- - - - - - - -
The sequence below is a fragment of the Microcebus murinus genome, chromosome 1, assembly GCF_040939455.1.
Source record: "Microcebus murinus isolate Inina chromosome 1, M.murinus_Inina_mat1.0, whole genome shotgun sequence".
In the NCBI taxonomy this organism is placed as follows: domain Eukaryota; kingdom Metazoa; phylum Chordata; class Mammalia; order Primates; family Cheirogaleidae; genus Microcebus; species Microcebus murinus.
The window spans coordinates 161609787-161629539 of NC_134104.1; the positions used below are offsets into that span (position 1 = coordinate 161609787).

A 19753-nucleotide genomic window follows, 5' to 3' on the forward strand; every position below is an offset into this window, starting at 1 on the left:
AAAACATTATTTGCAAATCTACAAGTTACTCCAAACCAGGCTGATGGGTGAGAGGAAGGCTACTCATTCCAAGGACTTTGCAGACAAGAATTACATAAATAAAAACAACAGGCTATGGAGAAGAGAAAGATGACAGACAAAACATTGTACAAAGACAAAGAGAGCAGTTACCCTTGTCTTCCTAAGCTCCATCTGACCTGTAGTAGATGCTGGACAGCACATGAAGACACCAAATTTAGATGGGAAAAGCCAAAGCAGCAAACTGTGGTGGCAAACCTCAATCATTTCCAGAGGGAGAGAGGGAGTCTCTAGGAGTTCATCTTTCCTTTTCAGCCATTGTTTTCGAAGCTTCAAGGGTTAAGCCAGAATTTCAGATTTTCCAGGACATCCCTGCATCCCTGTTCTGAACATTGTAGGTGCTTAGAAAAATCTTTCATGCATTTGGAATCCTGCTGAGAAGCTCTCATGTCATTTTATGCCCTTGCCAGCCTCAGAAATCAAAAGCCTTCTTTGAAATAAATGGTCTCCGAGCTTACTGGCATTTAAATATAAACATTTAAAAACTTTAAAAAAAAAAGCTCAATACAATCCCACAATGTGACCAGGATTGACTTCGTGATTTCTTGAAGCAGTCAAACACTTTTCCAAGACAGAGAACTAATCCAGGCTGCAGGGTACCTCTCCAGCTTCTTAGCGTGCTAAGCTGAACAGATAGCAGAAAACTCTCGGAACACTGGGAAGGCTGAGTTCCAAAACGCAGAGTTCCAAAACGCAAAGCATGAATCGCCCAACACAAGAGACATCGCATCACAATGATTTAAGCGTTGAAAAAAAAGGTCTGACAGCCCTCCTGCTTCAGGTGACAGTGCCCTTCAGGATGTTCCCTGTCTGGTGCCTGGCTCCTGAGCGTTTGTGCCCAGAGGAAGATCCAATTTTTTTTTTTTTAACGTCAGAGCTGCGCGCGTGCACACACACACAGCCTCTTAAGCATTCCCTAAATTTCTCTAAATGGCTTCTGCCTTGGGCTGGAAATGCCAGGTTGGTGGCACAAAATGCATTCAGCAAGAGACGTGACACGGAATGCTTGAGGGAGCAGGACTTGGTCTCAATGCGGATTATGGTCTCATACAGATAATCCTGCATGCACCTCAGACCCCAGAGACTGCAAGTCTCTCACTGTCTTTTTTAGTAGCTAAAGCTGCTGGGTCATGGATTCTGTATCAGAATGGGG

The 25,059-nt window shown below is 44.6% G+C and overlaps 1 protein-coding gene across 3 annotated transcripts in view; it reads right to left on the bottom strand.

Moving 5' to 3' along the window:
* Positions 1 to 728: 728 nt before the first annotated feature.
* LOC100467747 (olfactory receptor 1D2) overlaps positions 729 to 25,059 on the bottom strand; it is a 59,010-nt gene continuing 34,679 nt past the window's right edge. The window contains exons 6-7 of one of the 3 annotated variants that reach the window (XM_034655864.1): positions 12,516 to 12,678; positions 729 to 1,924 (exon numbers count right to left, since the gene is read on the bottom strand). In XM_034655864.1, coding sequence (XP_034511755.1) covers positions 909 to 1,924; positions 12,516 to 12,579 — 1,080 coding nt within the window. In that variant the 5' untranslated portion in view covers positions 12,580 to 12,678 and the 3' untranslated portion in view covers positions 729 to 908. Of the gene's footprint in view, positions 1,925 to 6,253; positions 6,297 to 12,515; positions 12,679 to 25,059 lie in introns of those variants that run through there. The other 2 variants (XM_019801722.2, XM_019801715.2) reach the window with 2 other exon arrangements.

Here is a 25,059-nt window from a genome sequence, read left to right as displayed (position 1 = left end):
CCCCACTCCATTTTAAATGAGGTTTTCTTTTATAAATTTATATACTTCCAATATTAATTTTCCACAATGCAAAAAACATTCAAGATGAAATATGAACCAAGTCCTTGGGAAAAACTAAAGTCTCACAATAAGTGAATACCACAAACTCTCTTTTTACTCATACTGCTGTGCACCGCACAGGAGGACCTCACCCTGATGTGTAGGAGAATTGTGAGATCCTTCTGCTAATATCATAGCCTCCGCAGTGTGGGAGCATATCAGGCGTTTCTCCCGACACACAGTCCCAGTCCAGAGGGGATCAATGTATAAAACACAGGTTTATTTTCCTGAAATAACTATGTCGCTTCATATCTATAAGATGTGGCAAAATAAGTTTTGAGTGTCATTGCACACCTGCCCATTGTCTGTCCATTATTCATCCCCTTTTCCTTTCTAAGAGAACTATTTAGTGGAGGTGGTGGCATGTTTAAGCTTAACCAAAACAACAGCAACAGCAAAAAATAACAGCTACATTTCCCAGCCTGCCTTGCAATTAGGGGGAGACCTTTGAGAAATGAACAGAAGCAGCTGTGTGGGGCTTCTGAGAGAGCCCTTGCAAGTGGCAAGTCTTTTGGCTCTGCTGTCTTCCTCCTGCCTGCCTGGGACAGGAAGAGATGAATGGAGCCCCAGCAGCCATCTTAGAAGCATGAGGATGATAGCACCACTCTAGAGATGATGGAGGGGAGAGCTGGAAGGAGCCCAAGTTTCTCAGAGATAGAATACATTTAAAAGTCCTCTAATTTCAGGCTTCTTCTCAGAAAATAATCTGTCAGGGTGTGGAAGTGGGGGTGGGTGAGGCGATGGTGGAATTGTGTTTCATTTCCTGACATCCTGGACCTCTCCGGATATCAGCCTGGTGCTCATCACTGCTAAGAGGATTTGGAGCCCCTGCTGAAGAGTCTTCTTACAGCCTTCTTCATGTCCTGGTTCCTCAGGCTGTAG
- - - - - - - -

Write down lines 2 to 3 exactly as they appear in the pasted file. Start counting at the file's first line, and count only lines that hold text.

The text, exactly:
Source record: "Microcebus murinus isolate Inina chromosome 1, M.murinus_Inina_mat1.0, whole genome shotgun sequence".
In the NCBI taxonomy this organism is placed as follows: domain Eukaryota; kingdom Metazoa; phylum Chordata; class Mammalia; order Primates; family Cheirogaleidae; genus Microcebus; species Microcebus murinus.